Editor’s note: This article is part of a continuing series about what Asheville, N.C. is doing to build and promote its craft culture. I tagged along with a group of Sanford business leaders on a fact-finding trip to the mountain city. This is what we learned. To read more about the purpose of the trip, go here.

Asheville’s craft beer scene was the reason for our fact-finding trip, but it turns out the community in Western North Carolina sees craft as more than just beer. Craft is a lifestyle in the mountain city.

So what is “craft?”

That word often conjures up images of 20-somethings with shaggy beards pontificating about what yeast is needed to make the perfect kombucha, or debating the merits of making your own mayonnaise instead of buying a jar of Duke’s.

Craft is that, I suppose, but it’s much more inclusive.

In Asheville, craft = local, whether your talking about beer (which grabs a lot of of the attention), food, products, the arts, services or experiences. The folks in Asheville also consider craft to mean that the owner of the business is directly involved in creating the product or service you’re buying, or only a step or two removed from the process if the business has been successful. Ashevillians embrace the culture of craft.

You could say that craft is small business, and that’s true but the term “small business” is rather bland. Craft, however, exudes an attitude and a feeling. Talk to any marketing expert and they’ll tell you people who make an emotional connection to your business are more likely to buy what you’re selling.

So what’s craft in Sanford? Our breweries and our restaurants are obvious inclusions. So too are our art venues. Here are some other Sanford businesses I would include in the culture of craft:

  • Craft is Escape Artists in downtown, an escape room adventure game in which players solve a series of puzzles using clues, hints and strategy to exit the room before time runs out.
  • Craft is Red Hill Groves, which sells citrus from it’s own local groves and serves up tasty orange ice cream.
  • Craft is American Bronze Foundry, a company known worldwide for producing museum-quality castings, including 3,000 pieces for the Vatican.
  • Craft is Sal’s Italian Ice, especially on a hot day when you need to cool down with a sweet treat.
  • Craft is Florida Shade Co., the state’s leader in designing, building and installing custom shade structures for clients like the Hyatt Regency Grand Cyrpess Hotel, Florida Hospital, Orlando International Airport and Walt Disney World.
  • Craft is LimoCycle and Sanford Food Tours that provide visitors and residents alike a unique way to experience Sanford.
  • Craft is Maya Books, independent bookstores are a dying breed, but not in Sanford.
  • Craft is the Rivership Barbara-Lee, a great way to explore Lake Monroe and  the St. Johns River, one of the city’s greatest natural resources.
  • Craft is Chocolate Compass, located at the south end of the city, it’s simply Central Florida’s best chocolatier.

This is by no means an exhaustive list. There are dozens more.

I would also argue that the craft lifestyle extends to businesses that don’t fit a traditional definition of craft. For example, I would add Sanford Ace Hardware on 25th Street to Sanford’s culture of craft. Ace is a national chain, but the company’s franchise system gives local owners lots of autonomy to operate their business to fit the needs of the community. Plus, the Parsell family has donated tens of thousands of dollars to charities and nonprofits in Sanford. That’s craft.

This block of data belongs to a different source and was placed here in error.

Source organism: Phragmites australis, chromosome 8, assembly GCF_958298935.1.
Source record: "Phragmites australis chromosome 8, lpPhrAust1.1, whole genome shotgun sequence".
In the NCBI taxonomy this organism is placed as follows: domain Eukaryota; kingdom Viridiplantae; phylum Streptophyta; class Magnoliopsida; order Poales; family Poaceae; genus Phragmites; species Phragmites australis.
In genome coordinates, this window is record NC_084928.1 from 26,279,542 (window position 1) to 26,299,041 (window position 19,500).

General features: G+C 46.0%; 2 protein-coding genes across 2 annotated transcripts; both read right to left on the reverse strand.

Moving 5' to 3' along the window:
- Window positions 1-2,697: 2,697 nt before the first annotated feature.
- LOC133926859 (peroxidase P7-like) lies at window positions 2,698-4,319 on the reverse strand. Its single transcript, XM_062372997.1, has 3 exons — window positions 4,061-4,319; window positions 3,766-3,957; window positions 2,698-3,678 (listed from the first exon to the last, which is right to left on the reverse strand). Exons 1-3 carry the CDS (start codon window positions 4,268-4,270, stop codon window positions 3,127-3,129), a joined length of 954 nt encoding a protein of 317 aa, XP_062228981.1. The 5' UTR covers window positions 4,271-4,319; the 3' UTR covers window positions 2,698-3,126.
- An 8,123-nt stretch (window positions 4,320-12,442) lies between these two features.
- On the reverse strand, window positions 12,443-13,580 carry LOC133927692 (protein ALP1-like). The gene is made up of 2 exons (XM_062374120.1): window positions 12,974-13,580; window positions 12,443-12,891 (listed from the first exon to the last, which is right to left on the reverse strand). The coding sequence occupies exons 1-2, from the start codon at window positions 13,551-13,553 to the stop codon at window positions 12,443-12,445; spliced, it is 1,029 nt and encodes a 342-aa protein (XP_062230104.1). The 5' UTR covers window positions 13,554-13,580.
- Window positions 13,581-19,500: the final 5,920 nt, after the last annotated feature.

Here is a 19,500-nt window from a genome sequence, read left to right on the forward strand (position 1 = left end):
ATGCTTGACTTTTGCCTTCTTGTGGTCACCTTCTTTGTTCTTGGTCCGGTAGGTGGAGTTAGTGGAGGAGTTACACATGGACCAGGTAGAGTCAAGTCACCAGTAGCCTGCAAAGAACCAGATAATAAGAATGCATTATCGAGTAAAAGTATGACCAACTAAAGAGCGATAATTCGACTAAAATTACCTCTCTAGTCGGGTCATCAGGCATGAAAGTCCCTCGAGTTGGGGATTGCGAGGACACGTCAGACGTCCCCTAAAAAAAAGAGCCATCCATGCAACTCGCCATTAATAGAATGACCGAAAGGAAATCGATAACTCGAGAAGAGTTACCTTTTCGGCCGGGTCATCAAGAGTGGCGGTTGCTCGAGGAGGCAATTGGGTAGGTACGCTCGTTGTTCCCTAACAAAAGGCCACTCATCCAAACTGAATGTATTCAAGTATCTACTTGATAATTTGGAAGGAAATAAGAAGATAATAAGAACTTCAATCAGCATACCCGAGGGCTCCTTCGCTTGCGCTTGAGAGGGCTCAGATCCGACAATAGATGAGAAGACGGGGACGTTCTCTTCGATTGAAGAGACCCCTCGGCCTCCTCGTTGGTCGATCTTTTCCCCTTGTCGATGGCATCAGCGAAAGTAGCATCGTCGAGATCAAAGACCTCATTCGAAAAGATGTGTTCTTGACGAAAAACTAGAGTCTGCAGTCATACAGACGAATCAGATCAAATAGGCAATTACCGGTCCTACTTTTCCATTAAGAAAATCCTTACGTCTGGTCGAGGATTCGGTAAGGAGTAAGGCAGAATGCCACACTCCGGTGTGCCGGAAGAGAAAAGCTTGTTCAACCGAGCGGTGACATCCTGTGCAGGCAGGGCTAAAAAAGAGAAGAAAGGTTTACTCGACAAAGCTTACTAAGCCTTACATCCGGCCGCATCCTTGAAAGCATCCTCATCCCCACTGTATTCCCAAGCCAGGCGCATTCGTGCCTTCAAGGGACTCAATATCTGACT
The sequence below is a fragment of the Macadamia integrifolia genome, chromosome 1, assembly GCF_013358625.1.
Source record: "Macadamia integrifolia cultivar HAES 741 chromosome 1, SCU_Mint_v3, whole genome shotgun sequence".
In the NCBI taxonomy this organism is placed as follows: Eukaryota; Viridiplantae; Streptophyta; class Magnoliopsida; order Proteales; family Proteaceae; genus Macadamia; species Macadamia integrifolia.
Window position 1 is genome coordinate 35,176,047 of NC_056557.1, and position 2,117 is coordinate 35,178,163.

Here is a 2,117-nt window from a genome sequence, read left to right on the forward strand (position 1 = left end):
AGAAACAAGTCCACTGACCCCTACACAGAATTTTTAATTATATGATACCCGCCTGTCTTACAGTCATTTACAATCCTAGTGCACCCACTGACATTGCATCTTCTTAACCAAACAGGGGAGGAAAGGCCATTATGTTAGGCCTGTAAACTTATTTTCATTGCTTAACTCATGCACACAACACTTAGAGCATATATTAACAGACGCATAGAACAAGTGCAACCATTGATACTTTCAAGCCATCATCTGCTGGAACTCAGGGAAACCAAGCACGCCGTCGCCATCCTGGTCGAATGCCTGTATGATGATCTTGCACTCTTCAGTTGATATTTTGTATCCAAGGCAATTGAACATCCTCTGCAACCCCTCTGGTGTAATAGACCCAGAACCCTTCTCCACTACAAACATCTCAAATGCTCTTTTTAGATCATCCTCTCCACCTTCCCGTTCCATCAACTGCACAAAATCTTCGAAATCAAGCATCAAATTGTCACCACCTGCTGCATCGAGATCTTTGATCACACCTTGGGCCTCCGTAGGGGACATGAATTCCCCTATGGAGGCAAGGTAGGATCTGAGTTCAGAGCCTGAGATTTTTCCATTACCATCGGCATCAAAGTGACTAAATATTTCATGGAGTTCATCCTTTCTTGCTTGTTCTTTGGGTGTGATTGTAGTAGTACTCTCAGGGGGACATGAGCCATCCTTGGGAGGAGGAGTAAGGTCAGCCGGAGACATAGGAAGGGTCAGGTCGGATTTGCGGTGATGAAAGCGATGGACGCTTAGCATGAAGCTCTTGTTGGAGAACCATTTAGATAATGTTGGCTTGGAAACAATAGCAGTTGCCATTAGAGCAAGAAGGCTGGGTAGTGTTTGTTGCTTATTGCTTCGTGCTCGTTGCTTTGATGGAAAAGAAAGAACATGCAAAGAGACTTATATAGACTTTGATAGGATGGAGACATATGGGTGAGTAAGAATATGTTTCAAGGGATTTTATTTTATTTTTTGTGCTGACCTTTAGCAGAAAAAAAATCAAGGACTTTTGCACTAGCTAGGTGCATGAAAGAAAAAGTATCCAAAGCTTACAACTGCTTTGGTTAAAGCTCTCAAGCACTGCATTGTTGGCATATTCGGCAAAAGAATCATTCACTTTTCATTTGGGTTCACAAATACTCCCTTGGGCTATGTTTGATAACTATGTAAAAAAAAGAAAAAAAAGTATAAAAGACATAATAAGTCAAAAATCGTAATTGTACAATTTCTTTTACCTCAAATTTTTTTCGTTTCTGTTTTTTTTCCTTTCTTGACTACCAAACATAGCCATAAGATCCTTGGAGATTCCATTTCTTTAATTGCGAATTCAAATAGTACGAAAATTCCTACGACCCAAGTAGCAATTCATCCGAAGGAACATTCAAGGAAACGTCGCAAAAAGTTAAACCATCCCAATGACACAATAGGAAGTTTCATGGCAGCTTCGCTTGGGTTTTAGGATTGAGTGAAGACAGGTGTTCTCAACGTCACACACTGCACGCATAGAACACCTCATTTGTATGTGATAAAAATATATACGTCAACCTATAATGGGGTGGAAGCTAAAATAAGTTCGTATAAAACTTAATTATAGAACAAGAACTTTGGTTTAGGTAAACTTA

I would also include a company like Harrell & Beverly Transmissions and Auto Repair. The business has a 50-plus year history in Sanford, and Nelson Beverly and his wife Christina helped create the Love Your Shorts Film Festival, which definitely fits the definition of craft. When your family is interwoven into the fabric of the community for as long as the Beverly family has been, that’s craft.

The craft lifestyle also requires authenticity, and Sanford oozes authenticity. In a transient region like Central Florida where longevity is sometimes measured in months, Sanford will celebrate its 140th birthday in September. We have real history. We have a real downtown. We have a real community. No one would consider Celebration or Disney World to be craft. Sanford is craft.

So what does all of this mean? How can Sanford create and use the craft lifestyle for a better quality of life and economic development, which was the goal of the trip? I don’t have those answers. It’s something the residents and businesses need to create.

I think it starts with each one of us supporting and promoting those businesses that embrace the culture of craft. Each of us will have our own definition about how to define the term, and that’s cool. The important thing is to do business with those that provide quality things we need and also contribute in some way to make our community better.

And businesses should start looking to other businesses for strategic partnerships. For instance, what if Wops Hops Brewing Co. made a special beer for the Willow Tree’s annual Octoberfest party? Or Chocolate Compass teamed up with Wondermade Marshmallows to create a special chocolate-covered treat? Or Red Hill Groves partnered with the Colonial Room to serve fresh juice? Regulations and business plans may prevent these specific partnerships, but you get where I’m going with this idea.

If we start adopting a culture of craft in small ways, then the right ideas on marketing campaigns, recruiting efforts and strategic business partnerships will come.

So I’d like to hear your ideas. Is it possible to build a culture of craft in Sanford? What businesses in town already embody that term? And what are your ideas about the culture of craft?

Email me at Dan@TheBokey.com or post a comment of the Facebook page.

 

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